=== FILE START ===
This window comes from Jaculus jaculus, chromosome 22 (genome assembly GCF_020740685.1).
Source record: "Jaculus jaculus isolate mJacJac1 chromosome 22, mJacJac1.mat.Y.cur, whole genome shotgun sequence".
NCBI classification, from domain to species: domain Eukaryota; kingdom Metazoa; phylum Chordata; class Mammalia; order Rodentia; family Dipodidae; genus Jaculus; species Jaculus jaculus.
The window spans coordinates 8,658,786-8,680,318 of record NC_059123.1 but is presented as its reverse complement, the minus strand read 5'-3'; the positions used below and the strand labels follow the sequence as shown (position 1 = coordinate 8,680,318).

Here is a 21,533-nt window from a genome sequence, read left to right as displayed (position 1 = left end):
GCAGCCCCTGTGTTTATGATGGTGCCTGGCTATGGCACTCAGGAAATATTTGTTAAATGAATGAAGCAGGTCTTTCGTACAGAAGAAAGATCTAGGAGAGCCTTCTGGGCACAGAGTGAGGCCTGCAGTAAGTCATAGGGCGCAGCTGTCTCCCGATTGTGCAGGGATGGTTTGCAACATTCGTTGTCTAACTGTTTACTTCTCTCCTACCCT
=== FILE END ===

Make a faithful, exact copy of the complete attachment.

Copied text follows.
This window comes from Jaculus jaculus, chromosome 22 (genome assembly GCF_020740685.1).
Source record: "Jaculus jaculus isolate mJacJac1 chromosome 22, mJacJac1.mat.Y.cur, whole genome shotgun sequence".
NCBI classification, from domain to species: domain Eukaryota; kingdom Metazoa; phylum Chordata; class Mammalia; order Rodentia; family Dipodidae; genus Jaculus; species Jaculus jaculus.
The window spans coordinates 8,658,786-8,680,318 of record NC_059123.1 but is presented as its reverse complement, the minus strand read 5'-3'; the positions used below and the strand labels follow the sequence as shown (position 1 = coordinate 8,680,318).

Here is a 21,533-nt window from a genome sequence, read left to right as displayed (position 1 = left end):
GCAGCCCCTGTGTTTATGATGGTGCCTGGCTATGGCACTCAGGAAATATTTGTTAAATGAATGAAGCAGGTCTTTCGTACAGAAGAAAGATCTAGGAGAGCCTTCTGGGCACAGAGTGAGGCCTGCAGTAAGTCATAGGGCGCAGCTGTCTCCCGATTGTGCAGGGATGGTTTGCAACATTCGTTGTCTAACTGTTTACTTCTCTCCTACCCT